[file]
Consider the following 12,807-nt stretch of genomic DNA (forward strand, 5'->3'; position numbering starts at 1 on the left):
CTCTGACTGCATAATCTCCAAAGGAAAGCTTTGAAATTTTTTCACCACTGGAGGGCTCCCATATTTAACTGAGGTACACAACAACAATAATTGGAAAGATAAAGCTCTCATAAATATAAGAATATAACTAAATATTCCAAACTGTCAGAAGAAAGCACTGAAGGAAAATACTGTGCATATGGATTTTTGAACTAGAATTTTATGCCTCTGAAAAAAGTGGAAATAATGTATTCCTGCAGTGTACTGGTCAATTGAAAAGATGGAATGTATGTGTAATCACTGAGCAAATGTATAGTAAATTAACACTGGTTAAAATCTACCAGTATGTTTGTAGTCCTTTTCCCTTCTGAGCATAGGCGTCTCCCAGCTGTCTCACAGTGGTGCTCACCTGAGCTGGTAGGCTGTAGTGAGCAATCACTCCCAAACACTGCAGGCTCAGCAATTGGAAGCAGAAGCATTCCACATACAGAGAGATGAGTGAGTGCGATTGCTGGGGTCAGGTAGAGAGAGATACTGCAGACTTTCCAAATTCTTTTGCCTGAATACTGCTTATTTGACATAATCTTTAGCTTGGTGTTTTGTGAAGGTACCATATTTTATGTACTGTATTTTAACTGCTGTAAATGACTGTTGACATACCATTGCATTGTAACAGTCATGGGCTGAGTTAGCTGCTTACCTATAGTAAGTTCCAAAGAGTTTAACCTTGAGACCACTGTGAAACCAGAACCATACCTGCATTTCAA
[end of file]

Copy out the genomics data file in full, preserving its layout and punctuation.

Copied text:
Consider the following 12,807-nt stretch of genomic DNA (forward strand, 5'->3'; position numbering starts at 1 on the left):
CTCTGACTGCATAATCTCCAAAGGAAAGCTTTGAAATTTTTTCACCACTGGAGGGCTCCCATATTTAACTGAGGTACACAACAACAATAATTGGAAAGATAAAGCTCTCATAAATATAAGAATATAACTAAATATTCCAAACTGTCAGAAGAAAGCACTGAAGGAAAATACTGTGCATATGGATTTTTGAACTAGAATTTTATGCCTCTGAAAAAAGTGGAAATAATGTATTCCTGCAGTGTACTGGTCAATTGAAAAGATGGAATGTATGTGTAATCACTGAGCAAATGTATAGTAAATTAACACTGGTTAAAATCTACCAGTATGTTTGTAGTCCTTTTCCCTTCTGAGCATAGGCGTCTCCCAGCTGTCTCACAGTGGTGCTCACCTGAGCTGGTAGGCTGTAGTGAGCAATCACTCCCAAACACTGCAGGCTCAGCAATTGGAAGCAGAAGCATTCCACATACAGAGAGATGAGTGAGTGCGATTGCTGGGGTCAGGTAGAGAGAGATACTGCAGACTTTCCAAATTCTTTTGCCTGAATACTGCTTATTTGACATAATCTTTAGCTTGGTGTTTTGTGAAGGTACCATATTTTATGTACTGTATTTTAACTGCTGTAAATGACTGTTGACATACCATTGCATTGTAACAGTCATGGGCTGAGTTAGCTGCTTACCTATAGTAAGTTCCAAAGAGTTTAACCTTGAGACCACTGTGAAACCAGAACCATACCTGCATTTCAA